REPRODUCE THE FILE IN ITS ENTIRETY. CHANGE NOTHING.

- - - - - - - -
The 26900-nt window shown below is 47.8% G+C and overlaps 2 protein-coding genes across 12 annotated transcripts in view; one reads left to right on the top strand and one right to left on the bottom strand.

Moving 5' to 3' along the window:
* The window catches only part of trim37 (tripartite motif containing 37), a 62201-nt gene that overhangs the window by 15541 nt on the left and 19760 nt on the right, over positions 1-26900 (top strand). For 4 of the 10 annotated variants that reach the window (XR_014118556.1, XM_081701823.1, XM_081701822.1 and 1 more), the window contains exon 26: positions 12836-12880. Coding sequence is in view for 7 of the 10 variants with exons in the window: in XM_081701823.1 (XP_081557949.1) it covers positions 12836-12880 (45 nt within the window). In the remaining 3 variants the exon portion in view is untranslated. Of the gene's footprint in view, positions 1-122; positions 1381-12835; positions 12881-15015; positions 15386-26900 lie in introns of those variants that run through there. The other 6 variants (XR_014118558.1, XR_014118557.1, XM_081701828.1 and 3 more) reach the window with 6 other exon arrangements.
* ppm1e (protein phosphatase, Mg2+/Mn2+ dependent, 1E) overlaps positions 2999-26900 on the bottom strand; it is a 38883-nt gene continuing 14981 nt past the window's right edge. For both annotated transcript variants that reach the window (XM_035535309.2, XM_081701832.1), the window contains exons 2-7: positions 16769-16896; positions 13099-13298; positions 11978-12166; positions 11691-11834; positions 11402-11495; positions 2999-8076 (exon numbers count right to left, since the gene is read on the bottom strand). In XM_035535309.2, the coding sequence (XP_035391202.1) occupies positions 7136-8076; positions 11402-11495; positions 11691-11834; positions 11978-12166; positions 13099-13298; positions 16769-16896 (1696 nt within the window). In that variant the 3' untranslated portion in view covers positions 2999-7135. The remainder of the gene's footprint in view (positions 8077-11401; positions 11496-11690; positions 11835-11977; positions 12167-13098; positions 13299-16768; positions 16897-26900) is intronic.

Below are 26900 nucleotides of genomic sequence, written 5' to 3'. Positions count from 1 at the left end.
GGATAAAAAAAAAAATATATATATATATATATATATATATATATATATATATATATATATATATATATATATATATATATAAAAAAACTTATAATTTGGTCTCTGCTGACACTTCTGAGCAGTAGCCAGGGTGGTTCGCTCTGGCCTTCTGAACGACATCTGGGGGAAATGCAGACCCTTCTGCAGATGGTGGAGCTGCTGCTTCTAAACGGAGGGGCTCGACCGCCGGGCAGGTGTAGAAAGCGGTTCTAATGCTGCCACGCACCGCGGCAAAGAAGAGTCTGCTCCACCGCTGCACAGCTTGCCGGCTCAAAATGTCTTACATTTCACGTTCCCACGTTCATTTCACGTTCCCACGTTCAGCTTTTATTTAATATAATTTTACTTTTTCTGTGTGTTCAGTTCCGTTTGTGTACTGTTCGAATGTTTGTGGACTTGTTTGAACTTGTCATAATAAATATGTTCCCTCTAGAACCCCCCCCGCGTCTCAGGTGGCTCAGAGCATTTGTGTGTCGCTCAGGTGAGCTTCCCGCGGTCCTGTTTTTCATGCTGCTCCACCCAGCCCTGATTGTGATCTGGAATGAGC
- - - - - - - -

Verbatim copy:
The 26900-nt window shown below is 47.8% G+C and overlaps 2 protein-coding genes across 12 annotated transcripts in view; one reads left to right on the top strand and one right to left on the bottom strand.

Moving 5' to 3' along the window:
* The window catches only part of trim37 (tripartite motif containing 37), a 62201-nt gene that overhangs the window by 15541 nt on the left and 19760 nt on the right, over positions 1-26900 (top strand). For 4 of the 10 annotated variants that reach the window (XR_014118556.1, XM_081701823.1, XM_081701822.1 and 1 more), the window contains exon 26: positions 12836-12880. Coding sequence is in view for 7 of the 10 variants with exons in the window: in XM_081701823.1 (XP_081557949.1) it covers positions 12836-12880 (45 nt within the window). In the remaining 3 variants the exon portion in view is untranslated. Of the gene's footprint in view, positions 1-122; positions 1381-12835; positions 12881-15015; positions 15386-26900 lie in introns of those variants that run through there. The other 6 variants (XR_014118558.1, XR_014118557.1, XM_081701828.1 and 3 more) reach the window with 6 other exon arrangements.
* ppm1e (protein phosphatase, Mg2+/Mn2+ dependent, 1E) overlaps positions 2999-26900 on the bottom strand; it is a 38883-nt gene continuing 14981 nt past the window's right edge. For both annotated transcript variants that reach the window (XM_035535309.2, XM_081701832.1), the window contains exons 2-7: positions 16769-16896; positions 13099-13298; positions 11978-12166; positions 11691-11834; positions 11402-11495; positions 2999-8076 (exon numbers count right to left, since the gene is read on the bottom strand). In XM_035535309.2, the coding sequence (XP_035391202.1) occupies positions 7136-8076; positions 11402-11495; positions 11691-11834; positions 11978-12166; positions 13099-13298; positions 16769-16896 (1696 nt within the window). In that variant the 3' untranslated portion in view covers positions 2999-7135. The remainder of the gene's footprint in view (positions 8077-11401; positions 11496-11690; positions 11835-11977; positions 12167-13098; positions 13299-16768; positions 16897-26900) is intronic.

Below are 26900 nucleotides of genomic sequence, written 5' to 3'. Positions count from 1 at the left end.
GGATAAAAAAAAAAATATATATATATATATATATATATATATATATATATATATATATATATATATATATATATATATATAAAAAAACTTATAATTTGGTCTCTGCTGACACTTCTGAGCAGTAGCCAGGGTGGTTCGCTCTGGCCTTCTGAACGACATCTGGGGGAAATGCAGACCCTTCTGCAGATGGTGGAGCTGCTGCTTCTAAACGGAGGGGCTCGACCGCCGGGCAGGTGTAGAAAGCGGTTCTAATGCTGCCACGCACCGCGGCAAAGAAGAGTCTGCTCCACCGCTGCACAGCTTGCCGGCTCAAAATGTCTTACATTTCACGTTCCCACGTTCATTTCACGTTCCCACGTTCAGCTTTTATTTAATATAATTTTACTTTTTCTGTGTGTTCAGTTCCGTTTGTGTACTGTTCGAATGTTTGTGGACTTGTTTGAACTTGTCATAATAAATATGTTCCCTCTAGAACCCCCCCCGCGTCTCAGGTGGCTCAGAGCATTTGTGTGTCGCTCAGGTGAGCTTCCCGCGGTCCTGTTTTTCATGCTGCTCCACCCAGCCCTGATTGTGATCTGGAATGAGC